Didier Raoult, disruptive researcher

“”Didier Raoult is a brilliant researcher “ exclaims a geneticist who knows him well. The head of the IHU (Institut hospitalo-universitaire) Méditerranée Infection in Marseille is an internationally recognized researcher who had no plans for such a career. As a bad student, he left Marseille at 17 to go on a boat without thinking of coming back. He wants to decide his life. From afar he graduated from high school. A literary bac. However, he will study medicine. “The only studies my father wanted to fund“he recalls. An atypical profile. He is a free spirit who likes nothing more than treading less traveled paths. According to himself, he has”flees from scientific highways“In the course of his career he studied subjects in which only a few teams are interested.

He is an expert on Whipple disease and Q bacteria and has taken patients from all over the world. His playground is bacteria. After a year and a half of confusion, he examines how they infect host organisms and discovers the first giant virus. In 2010 he received the Inserm Grand Prix and is the most influential researcher in the world in the Thomson Reuters ranking.

“Claude Allègre Syndrome”

Didier Raoult is considered by most of these colleagues to be “Very intelligent, a hard worker who works fast and has brought a lot to science“They also add”atypical, which can be annoying“Until recently he wrote columns in Le Point and Les Echos that were deliberately against the tide of the rest of the medical profession. Nothing amuses him more than”to destroy established theories“he explains during his Inserm award ceremony.

A relative adds: “C.It is true that he can say bullshit “. While promoting his book Let ‘s Stop Furcht published by Laffont Editions, Didier Raoult in 2016 is openly climate-skeptical France Inter at La Tête au Carré: “It is likely that part of human activity has contributed to global warming, but I am skeptical and the future is unpredictable.” For a journalist who knows him well, these words are “provocative”. He expresses the role he has given himself a little. It’s like his unlikely look. When asked why he has long hair, he replies “to make her angry”.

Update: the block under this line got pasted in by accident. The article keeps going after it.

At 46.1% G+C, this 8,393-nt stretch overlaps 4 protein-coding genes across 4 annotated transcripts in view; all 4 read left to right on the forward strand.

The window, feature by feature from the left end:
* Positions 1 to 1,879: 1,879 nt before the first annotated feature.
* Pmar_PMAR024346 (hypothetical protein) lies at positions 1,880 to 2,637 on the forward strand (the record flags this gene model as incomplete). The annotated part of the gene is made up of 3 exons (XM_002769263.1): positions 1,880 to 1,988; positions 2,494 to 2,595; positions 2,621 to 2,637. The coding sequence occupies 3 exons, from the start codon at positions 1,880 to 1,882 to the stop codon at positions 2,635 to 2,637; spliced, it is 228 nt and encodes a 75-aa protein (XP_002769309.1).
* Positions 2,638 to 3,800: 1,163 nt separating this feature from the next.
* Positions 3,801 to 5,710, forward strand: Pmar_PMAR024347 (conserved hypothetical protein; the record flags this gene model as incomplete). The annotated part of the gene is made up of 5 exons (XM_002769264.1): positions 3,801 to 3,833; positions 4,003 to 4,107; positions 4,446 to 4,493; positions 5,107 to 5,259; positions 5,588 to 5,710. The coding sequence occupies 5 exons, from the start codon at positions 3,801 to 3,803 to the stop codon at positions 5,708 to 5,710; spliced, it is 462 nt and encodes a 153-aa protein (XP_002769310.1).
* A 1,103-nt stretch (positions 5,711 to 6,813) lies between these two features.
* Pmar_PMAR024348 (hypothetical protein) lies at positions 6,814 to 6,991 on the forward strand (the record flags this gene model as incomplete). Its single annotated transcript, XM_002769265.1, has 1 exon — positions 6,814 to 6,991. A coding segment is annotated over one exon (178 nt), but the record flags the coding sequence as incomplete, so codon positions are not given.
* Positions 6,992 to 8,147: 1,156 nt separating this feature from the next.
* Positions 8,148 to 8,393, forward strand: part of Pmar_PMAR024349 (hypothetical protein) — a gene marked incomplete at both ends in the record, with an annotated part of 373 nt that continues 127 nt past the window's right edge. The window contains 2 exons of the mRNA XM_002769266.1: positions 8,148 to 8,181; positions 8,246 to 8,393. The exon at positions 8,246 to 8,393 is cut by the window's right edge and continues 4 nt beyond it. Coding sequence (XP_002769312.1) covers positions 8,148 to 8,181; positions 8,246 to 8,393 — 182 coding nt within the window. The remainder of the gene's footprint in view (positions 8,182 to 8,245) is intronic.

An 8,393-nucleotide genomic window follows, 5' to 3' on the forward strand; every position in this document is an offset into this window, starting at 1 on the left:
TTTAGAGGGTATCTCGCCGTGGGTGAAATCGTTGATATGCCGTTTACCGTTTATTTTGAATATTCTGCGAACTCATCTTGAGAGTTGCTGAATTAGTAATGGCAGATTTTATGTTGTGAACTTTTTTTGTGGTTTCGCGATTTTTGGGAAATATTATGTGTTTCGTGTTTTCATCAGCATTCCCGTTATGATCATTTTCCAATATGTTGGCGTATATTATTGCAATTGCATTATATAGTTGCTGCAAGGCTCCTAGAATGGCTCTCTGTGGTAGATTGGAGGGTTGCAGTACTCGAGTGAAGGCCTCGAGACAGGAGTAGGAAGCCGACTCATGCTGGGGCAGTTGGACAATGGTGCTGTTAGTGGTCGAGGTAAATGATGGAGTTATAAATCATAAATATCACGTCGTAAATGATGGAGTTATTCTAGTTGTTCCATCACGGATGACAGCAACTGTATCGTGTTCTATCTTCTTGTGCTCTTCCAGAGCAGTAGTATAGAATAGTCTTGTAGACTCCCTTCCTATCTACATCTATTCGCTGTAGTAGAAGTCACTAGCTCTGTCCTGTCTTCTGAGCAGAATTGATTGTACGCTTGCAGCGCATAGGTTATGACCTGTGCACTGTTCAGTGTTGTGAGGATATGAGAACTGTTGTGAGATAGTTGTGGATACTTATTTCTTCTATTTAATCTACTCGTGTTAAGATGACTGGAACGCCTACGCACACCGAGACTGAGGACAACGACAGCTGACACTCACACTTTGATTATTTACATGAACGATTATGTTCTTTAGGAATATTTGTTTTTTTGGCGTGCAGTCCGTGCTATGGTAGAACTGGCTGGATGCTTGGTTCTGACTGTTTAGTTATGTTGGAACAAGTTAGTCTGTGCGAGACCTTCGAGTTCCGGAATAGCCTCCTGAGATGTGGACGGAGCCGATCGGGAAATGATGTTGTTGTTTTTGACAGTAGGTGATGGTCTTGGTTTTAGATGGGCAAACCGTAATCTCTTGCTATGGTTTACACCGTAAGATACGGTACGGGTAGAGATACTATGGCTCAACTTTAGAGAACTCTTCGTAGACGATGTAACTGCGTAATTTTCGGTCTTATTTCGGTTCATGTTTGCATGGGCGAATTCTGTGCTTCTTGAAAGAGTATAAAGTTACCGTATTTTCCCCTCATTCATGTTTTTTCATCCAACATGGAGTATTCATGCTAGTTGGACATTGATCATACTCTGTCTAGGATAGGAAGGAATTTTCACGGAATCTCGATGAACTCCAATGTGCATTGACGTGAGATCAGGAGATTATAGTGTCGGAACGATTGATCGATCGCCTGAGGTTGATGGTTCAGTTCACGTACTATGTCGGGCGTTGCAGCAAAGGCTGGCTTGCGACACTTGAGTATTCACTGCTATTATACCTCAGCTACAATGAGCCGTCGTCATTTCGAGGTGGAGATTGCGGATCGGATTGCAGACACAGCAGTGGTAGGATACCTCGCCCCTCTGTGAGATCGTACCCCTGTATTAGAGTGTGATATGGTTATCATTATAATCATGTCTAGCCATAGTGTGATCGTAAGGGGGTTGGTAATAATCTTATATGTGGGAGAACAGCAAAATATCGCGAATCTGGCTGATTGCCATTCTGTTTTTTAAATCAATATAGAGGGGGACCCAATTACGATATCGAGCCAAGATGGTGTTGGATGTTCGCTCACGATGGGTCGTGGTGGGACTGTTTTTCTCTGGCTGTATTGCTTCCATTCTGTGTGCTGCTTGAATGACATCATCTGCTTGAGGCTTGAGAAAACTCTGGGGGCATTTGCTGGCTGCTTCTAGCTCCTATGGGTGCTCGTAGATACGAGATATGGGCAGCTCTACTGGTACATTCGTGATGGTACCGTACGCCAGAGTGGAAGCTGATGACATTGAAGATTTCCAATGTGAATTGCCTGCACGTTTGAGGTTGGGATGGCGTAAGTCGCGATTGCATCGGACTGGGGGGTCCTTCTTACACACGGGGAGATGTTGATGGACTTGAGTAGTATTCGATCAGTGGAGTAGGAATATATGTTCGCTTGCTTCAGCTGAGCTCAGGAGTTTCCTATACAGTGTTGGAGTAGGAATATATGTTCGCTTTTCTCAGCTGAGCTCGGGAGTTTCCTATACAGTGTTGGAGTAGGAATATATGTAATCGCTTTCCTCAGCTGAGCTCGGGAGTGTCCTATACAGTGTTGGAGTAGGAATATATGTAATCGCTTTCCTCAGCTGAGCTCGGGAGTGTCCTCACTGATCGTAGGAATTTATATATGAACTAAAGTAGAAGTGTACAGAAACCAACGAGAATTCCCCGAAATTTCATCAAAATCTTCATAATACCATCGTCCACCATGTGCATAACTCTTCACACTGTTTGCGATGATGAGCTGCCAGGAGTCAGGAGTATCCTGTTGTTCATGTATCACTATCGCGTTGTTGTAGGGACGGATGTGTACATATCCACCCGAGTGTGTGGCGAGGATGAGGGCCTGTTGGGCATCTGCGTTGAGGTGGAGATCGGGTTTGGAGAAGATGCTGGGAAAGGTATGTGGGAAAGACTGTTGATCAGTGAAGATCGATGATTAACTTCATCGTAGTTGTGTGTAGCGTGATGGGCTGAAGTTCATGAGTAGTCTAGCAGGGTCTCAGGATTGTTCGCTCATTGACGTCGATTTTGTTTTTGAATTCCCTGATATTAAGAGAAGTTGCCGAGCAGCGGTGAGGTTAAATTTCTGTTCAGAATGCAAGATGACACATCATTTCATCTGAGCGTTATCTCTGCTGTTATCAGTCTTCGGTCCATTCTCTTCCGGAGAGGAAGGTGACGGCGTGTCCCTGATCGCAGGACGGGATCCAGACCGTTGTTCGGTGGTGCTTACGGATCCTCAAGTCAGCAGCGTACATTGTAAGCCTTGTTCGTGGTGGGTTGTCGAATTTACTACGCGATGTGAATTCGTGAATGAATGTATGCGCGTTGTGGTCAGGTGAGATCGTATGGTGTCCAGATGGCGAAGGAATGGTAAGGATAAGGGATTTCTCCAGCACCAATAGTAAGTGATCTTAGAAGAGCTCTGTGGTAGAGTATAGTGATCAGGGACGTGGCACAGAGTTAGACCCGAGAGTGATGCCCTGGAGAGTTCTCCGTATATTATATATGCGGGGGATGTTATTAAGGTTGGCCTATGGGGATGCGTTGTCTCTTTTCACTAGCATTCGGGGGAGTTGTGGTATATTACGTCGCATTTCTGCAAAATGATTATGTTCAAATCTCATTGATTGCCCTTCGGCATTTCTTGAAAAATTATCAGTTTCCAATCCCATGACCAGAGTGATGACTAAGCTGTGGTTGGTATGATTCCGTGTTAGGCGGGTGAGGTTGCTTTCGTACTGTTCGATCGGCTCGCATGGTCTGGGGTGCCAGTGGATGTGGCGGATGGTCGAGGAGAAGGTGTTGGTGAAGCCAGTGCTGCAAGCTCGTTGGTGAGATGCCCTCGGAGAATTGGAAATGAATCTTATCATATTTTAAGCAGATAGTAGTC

Another observer quipped: “Didier Raoult, that’s Claude Allègre syndrome: strong in his field, but not stingy with lies and inappropriate opinions.”

His mandate as head of the University of Aix Marseille not only left good memories. Just like his management of the URMITE unit. In 2017, a dozen researchers in his department condemned tensions within his team in a letter, including allegations of sexual harassment by a manager. Professor Raoult has downplayed these allegations.

His voluntarily provocative attitude, his contradictions (he is one of the first with arrogance to deal with the epidemic of the grippette, which we would not come up with to present himself as sole owner of the solution from now on) do not prevent him from listening to the current one Minister of Health Olivier Véran.

The fight of two egos

In 2017, he publicly expressed his dispute with the then CEO Inserm Yves Lévy, who is also the husband of Health Minister Agnès Buzyn. The conflict affects the status of university clinics. The Minister decided to change this with her colleague, Research Minister Frédérique Vidal. Yves Lévy wants to end the founding status of these institutes, which gives them too much freedom. The government decision turns it into a public interest group that reinforces Inserm’s weight. But Didier Raoult rejects this status. He believes in the press that there is a clear conflict of interest between the minister’s decision and the position of CEO of Inserm. Matignon will get involved …

“It was a fight between two egos. Raoult and Levy have an oversized ego. It cost Raoult the Inserm label that Lévy refused without explanation,” said one observer. “AND this lack of a label discredits it in the eyes of the scientific establishment.”

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